Amazing Spider-Man: I know you didn't want long runs by creators, but the Roger Stern run is pretty much great for each issue. Highlights include the Cobra/Mr. Hyde story (#231-232) the Hobgoblin saga (#239, 244-245, 249-251), and the Kid Who Collected Spider-Man (#248). After that, the Tom Deflaco/Ron Frenz run is pretty solid. The further Hobgoblin story runs through #259-261, 275-276, 289. The Sinister Syndicate #279-281 is also good.
    Peter Parker, the Spectacular Spider-Man: The Owl/Octopus War and fallout (#73-79), Death of Jean DeWolf and its followup (#107-110, 134-136)
    Fantastic Four: Man and Superman/X-Factor (#249-250)
    Avengers: The Roger Stern run is the best of the decade. Highlights include Ultimate Vision (#231-254), Once and Future Kang (#267-269), Under Seige (##273-277), and Assault on Olympus (#281-285).
    Mini Series: Wolverine, Hawkeye, and Hercules (2 minis) are the must haves for this decade.
    West Coast Avengers: The original Mini is great. Also Lost in Space/Time (#17-24)
    Incredible Hulk: Ground Zero (#340-346)
    Captain America: The Captain (#332-350), Acts of Vengeance (#365-371) and Streets of Ice (#372-378)
    Thor: Beta Ray Bill Saga (#337-340), Surtur Saga (#350-353), Last Stand of the Executioner (#360-362), and the final Simonson story (#275-382).

    These are just a sampling. I didn't touch on any of the X-Men titles or DC.

  6. #6
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    You said not long runs but, all of Frank Miller's Daredevil, Stern Spider-Man, Simonson Thor. For only a shorter story, read Daredevil: Born Again by Frank Miller. It's miles better than TDKR.

  7. #7
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    I would sya basically all of Michelinie's and O'Neill's Iron man. There are a few fillers but over all it's two long runs and both are a lot of fun.
    Gruenwald's Squadron Supreme (kinda proto Watchmen)

  8. #8

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    You say you don't want "long arcs," but in the 1980s, long arcs weren't really done a lot unless they were a separate miniseries like Watchmen.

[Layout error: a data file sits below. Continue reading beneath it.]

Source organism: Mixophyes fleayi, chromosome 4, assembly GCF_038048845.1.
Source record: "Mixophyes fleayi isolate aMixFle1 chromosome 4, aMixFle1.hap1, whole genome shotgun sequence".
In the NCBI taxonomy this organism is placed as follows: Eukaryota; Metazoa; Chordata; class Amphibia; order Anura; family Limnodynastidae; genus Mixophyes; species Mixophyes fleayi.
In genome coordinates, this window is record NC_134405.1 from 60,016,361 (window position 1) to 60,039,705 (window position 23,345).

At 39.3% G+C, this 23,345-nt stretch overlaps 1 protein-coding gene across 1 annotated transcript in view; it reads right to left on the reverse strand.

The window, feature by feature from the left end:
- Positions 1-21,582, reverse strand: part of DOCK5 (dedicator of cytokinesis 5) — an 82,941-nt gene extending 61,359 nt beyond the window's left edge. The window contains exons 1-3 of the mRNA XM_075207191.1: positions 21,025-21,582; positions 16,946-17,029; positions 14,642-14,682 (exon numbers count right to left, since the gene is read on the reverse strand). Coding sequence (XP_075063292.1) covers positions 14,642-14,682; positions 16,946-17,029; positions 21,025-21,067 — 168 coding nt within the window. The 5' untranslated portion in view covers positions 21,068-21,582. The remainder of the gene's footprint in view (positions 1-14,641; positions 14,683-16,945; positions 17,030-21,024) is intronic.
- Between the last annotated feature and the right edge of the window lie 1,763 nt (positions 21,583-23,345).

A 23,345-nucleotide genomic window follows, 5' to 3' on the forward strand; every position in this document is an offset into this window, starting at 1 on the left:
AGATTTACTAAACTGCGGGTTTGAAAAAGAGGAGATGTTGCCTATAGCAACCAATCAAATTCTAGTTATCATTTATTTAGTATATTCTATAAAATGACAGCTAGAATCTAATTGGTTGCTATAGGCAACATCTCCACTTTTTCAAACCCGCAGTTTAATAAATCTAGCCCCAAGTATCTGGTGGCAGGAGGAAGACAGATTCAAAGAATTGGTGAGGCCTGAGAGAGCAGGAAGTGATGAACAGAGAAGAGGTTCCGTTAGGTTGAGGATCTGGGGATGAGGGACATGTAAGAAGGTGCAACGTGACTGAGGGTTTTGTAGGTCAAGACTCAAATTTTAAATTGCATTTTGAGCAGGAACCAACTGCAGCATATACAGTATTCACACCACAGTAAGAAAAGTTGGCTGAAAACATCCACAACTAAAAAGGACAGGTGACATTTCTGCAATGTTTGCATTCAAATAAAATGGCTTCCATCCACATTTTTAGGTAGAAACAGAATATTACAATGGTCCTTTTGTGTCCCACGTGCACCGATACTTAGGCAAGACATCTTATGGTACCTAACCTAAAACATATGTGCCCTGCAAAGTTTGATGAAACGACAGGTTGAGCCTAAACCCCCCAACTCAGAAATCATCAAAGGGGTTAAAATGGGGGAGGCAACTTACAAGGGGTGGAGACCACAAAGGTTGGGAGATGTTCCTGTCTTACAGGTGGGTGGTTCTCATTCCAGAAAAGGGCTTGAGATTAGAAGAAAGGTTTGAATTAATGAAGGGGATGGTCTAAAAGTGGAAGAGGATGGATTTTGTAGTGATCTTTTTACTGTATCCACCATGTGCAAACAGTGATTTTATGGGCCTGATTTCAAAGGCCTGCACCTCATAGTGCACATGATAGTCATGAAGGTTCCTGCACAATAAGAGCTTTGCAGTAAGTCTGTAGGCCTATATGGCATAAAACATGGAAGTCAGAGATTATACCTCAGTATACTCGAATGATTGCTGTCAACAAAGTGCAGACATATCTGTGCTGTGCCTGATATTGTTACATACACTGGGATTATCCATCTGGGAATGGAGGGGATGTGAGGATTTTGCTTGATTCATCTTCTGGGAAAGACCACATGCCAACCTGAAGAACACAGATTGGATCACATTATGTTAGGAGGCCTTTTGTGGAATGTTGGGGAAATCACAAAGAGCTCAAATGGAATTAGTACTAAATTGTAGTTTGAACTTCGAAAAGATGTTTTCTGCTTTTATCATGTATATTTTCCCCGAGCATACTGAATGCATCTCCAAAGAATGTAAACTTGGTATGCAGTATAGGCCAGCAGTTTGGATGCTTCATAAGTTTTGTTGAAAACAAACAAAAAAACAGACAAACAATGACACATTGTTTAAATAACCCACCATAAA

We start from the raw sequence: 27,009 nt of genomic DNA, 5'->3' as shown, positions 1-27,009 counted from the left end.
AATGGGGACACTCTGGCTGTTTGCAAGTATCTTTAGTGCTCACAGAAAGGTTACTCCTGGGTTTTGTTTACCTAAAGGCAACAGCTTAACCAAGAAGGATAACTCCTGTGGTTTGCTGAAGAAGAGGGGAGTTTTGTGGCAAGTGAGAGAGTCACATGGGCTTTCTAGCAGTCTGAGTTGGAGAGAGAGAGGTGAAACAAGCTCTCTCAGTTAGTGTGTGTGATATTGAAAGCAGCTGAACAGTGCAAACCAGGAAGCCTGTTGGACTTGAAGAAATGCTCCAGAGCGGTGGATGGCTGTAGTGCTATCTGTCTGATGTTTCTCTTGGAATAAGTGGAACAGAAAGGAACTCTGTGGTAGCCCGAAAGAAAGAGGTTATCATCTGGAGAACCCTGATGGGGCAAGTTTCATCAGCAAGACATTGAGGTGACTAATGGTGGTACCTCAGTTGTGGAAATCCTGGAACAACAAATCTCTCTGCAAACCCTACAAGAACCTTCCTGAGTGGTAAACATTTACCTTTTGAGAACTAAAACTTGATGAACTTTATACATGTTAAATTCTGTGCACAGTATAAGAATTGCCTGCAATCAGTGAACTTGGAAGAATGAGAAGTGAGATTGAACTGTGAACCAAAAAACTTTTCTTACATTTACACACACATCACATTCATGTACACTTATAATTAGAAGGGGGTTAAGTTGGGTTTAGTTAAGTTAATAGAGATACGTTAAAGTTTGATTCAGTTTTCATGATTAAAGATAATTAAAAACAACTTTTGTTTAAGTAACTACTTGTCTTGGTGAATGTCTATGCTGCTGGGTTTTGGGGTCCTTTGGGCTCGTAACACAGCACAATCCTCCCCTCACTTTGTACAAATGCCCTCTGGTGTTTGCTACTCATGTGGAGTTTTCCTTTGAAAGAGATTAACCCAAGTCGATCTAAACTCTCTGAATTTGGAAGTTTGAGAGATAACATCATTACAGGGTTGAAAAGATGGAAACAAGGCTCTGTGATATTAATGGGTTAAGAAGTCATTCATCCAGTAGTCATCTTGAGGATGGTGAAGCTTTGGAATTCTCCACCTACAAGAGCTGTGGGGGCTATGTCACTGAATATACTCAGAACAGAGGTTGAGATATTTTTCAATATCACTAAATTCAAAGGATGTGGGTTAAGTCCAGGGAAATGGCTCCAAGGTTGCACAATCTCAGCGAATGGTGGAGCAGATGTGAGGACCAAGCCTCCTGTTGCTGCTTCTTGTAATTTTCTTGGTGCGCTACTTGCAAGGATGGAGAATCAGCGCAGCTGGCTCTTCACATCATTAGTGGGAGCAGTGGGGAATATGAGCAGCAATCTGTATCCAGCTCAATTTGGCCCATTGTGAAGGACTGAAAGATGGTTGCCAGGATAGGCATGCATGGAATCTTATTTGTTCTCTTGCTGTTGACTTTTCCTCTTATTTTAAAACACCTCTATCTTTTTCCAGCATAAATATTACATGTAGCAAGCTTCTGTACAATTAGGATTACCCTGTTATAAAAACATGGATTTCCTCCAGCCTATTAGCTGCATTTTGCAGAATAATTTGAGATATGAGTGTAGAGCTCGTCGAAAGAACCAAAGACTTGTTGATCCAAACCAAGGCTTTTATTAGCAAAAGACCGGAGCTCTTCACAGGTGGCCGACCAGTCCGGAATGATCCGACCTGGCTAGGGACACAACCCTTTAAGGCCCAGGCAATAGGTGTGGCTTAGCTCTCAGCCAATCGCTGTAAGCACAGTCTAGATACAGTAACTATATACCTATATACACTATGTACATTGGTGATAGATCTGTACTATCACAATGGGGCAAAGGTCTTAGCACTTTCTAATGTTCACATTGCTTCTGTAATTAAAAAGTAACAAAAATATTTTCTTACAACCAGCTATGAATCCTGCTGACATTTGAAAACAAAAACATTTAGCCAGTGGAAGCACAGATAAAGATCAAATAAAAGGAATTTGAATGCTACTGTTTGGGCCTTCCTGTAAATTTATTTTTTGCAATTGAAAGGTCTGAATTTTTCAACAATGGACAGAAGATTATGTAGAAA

It's hard at this point for those of us who read comics in the 1980s to point to a specific issue. We really just remember a certain creator's run for the most part. Issues within a great creator's run are generally all worth reading and even if it's not a "long arc" in the sense that it's all one story, elements of earlier stories often do get touched upon in later ones, so forgive us if we do just rattle off swaths of issue numbers instead of just a single one or two.

    Since DC really hasn't been touched upon, I'll add a bunch here and list it by character:

    SUPERMAN (pre-Crisis):
    (1) Superman Annual 11 (1985): Alan Moore & Dave Gibbons, before they teamed for WATCHMEN, created the classic "For the Man Who Has Everything" story featuring Superman, Batman, Robin (Jason Todd), and Wonder Woman vs. Mongul. This was adapted in an episode of both Justice League Unlimited and Supergirl.

    (2) Superman 423, Action Comics 583 (1986): Alan Moore writes the last pre-Crisis Superman story, "Whatever Happened to the Man of Tomorrow?"

    SUPERMAN (Post-Crisis)
    (1) MAN OF STEEL by John Byrne (1986) - Published soon after Alan Moore's story above, this lays out the backstory of the post-Crisis Superman. Really, any trade collection of post-Crisis Superman from 1986-1996 is worth reading.

    BATMAN
    (1) Batman 404-407 (1987) - The classic post-Crisis origin of Batman by Frank Miller and David Mazzuchelli -- "Batman Year One."

    WONDER WOMAN